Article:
You just got invited for a grad school interview – now what??
When I was applying to graduate programs, I attended two campus visits and they couldn’t have been more different from one another.
One was an “accepted students weekend” – less of an interview, more of a get-to-know-the-program situation. The other was more of a full-blown “interview” – my days were a mix of meetings with faculty, heads of departments, and informal socializing with students.
It’s helpful to know what kind of weekend you’re getting into before you go.
In this post, I talk more specifically about preparing for an “interview” weekend, but a lot of this advice will be helpful for any kind of recruitment situation.
1. Choose 2-3 faculty you might want to work with
I highly recommend doing this a few weeks before your visit.
It’s a super important step because the faculty member(s) you want to work with are probably one of the key reasons why you would choose one program over another.
My own experience was a little more complicated because I applied to both philology and archaeology programs. Undergraduate me was super indecisive about her future as an academic. I quickly learned after one visit that I was never going to be the kind of person who could sit through multi-hour seminars translating ancient languages.
Brainstorm some of the things that you:
1. are working on now or have worked on in the past that genuinely interest you, and
2. would like to work on in the future
Keep in mind that this list (nor the list of faculty members you might want to work with) is not a binding contract. But it should help guide you in the next step of the process: choosing faculty you do want to work with.
Ideally, you’ll choose multiple people to chat with. Multiple people equal multiple potential research topics. It could also mean multiple perspectives on the same topic.
Okay, Nadhira, but where do I start??
Check out the program’s webpage! Navigate to the faculty listings, peruse their biographies, blurbs, curriculum vitae, and courses taught. Then compare the faculty with your own list of interests.
Once you have a few matches, there are a few things you can do:
- Request to meet with them during your visit. Sometimes this is done for you, but frequently there are people that you want to meet that were overlooked by the people organizing your visit.
- Send them an email. I know – cold emailing faculty members can be downright scary as an undergraduate student! But doing so will put you on your prospective mentors’ radars, which is well worth the stress of sending an email to a stranger.
- Create a list of 2-3 questions to ask faculty members you are going to meet with. These should ideally be questions relating to their research (including something you’ve actually read), future projects, and their relationship with students. Having a couple of questions on had is also a good way to avoid the awkward silence when asked if you have any questions in your interview.
2. Prepare 1-2 questions you could ask anyone in an interview
Another thing that I found helpful in preparation for my campus interview for graduate school (and also for job interviews!) was preparing questions I could use in various interview sessions.
Have these questions on hand! I kept a little cheat sheet on a sticky note that I affixed to the inside of a folder of information I was given on the first day.
It’s okay to refer to your questions when prompted (and they will ask if you have questions, trust me) – you don’t need to memorize them all.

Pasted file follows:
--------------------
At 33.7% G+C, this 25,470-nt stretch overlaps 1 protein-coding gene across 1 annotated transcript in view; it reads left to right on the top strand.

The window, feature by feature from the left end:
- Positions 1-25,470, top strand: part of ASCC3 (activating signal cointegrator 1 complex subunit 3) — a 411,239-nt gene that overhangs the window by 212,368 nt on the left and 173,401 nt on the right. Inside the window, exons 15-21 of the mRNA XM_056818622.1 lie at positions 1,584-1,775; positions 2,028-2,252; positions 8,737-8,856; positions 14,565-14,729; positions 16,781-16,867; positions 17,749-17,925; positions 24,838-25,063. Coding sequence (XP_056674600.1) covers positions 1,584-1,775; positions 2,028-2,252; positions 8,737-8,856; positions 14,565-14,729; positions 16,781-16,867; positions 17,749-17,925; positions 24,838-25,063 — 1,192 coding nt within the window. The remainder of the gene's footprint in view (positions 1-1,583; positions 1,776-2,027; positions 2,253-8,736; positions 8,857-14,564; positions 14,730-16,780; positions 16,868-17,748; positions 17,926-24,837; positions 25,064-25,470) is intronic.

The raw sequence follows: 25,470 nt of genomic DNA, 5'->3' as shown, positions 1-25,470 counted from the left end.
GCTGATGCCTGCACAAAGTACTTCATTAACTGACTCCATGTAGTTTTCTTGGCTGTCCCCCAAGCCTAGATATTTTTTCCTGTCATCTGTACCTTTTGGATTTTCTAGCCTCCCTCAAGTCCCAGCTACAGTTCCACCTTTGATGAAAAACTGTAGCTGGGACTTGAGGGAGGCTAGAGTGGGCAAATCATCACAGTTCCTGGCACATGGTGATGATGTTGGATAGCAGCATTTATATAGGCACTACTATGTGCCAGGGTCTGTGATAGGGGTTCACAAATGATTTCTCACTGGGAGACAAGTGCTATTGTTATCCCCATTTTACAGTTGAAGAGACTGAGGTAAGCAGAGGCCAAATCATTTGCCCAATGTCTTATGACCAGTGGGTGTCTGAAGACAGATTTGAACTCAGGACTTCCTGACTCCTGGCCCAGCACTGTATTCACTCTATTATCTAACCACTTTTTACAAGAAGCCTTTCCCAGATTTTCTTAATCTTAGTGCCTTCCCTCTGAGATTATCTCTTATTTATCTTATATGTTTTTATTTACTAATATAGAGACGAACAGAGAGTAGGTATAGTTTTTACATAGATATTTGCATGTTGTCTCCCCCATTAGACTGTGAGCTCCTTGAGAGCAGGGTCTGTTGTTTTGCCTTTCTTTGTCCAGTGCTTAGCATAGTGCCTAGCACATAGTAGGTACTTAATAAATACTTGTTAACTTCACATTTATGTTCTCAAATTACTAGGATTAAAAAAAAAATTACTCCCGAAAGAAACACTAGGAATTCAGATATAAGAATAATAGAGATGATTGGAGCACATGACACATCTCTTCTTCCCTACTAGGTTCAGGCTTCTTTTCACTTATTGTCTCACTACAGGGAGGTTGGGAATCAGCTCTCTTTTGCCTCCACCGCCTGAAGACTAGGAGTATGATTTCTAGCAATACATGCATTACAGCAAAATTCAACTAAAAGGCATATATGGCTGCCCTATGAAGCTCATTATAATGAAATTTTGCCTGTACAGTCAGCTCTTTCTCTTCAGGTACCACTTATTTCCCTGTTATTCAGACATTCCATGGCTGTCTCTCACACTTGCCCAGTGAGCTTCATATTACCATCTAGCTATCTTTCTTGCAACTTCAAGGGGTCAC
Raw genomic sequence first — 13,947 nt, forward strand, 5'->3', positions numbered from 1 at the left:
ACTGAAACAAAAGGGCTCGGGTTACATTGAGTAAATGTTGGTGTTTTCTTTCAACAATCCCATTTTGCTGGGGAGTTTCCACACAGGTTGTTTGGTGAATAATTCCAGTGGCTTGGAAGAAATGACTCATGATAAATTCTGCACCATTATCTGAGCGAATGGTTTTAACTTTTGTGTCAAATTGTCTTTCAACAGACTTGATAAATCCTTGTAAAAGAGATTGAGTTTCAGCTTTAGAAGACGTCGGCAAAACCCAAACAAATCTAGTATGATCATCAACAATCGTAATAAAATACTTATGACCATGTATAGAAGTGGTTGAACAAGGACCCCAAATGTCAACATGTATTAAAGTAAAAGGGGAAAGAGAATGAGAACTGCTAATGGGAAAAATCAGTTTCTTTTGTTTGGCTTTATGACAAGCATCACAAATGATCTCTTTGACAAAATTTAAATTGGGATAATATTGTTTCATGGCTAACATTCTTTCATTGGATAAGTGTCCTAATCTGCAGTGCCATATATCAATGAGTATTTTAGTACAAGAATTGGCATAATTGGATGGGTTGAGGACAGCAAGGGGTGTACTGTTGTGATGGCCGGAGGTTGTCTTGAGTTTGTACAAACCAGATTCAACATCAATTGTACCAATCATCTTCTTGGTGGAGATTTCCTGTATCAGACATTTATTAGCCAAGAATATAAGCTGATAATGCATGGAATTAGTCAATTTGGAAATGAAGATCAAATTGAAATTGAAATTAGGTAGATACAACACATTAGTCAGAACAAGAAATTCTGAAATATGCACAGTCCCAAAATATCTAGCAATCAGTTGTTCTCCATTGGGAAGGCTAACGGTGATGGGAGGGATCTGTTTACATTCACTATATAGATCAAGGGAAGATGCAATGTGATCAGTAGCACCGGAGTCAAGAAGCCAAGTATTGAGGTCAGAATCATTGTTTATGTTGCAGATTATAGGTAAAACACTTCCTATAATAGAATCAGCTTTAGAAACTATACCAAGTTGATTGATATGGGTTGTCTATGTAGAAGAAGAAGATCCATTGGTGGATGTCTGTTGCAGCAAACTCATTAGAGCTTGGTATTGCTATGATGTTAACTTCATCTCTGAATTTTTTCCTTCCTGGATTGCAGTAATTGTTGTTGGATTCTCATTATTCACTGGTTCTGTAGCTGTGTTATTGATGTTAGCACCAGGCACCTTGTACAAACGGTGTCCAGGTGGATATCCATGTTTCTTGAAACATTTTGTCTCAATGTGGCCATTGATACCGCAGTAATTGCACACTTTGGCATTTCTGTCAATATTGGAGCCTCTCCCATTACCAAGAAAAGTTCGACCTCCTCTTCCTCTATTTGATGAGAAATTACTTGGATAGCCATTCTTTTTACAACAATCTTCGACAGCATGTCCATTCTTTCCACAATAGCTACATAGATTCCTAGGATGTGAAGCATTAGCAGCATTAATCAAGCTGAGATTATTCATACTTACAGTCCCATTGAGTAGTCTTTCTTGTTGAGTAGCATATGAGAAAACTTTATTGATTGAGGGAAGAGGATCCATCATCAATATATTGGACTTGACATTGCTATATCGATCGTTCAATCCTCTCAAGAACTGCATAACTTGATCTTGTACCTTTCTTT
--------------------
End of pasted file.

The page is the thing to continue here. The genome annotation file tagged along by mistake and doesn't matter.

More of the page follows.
The questions you could ask about a grad program – and about grad school in general – are infinite. I seriously couldn’t list them all here if I tried – and I’ve already given a few suggestions here and here in the past.
In keeping with the annual tradition, here are a few more, helpfully organized by context:
How much emphasis is put on teaching?
Are there any teaching opportunities?
What does a typical semester of teaching look like for grad students?
How are graduate student instructors trained and supported?
How long do most students take to graduate?
How many years of coursework are required?
How are mentoring and advising relationships established? Are any advisors assigned?
What are the requirements for graduation?
Do you financially support student travel to conferences?
Are students supported in the summer? How? If not, what do most students do to cover their living expenses?
How are students funded? What kinds of funding opportunities are there for students?
Do most students live near campus?
What is it like to live in this area as a graduate student?
Do people get along professionally and personally within the department?
Do people socialize within the department? How?
What do the department’s graduates go on to do when they finish?
What is X like as an advisor?
How much do students typically publish?
Do students collaborate often with faculty on projects?
3. Ask your current professors what they recommend
Obviously, you came to this post for a reason.
For most of my academic career, when I needed to find something out, I consulted the internet before asking anyone I actually knew. I like to chalk that up to my natural curiosity and propensity for research.
But I am willing to admit that mine is just one perspective, and it is not exhaustive.
My undergraduate professors played a huge role in preparing me for not only applying for graduate programs but visiting them as well. You may be surprised by what advice they offer – when I found out I was visiting Michigan, one of my professors recommended ordering a local beer at dinner, since Ann Arbor is known for its microbreweries. That’s not something that would make-or-break a visit, but it was a quirky tip that I did follow through on!
For those of you who are in grad school or already finished, what’s the best advice you got before your campus visits?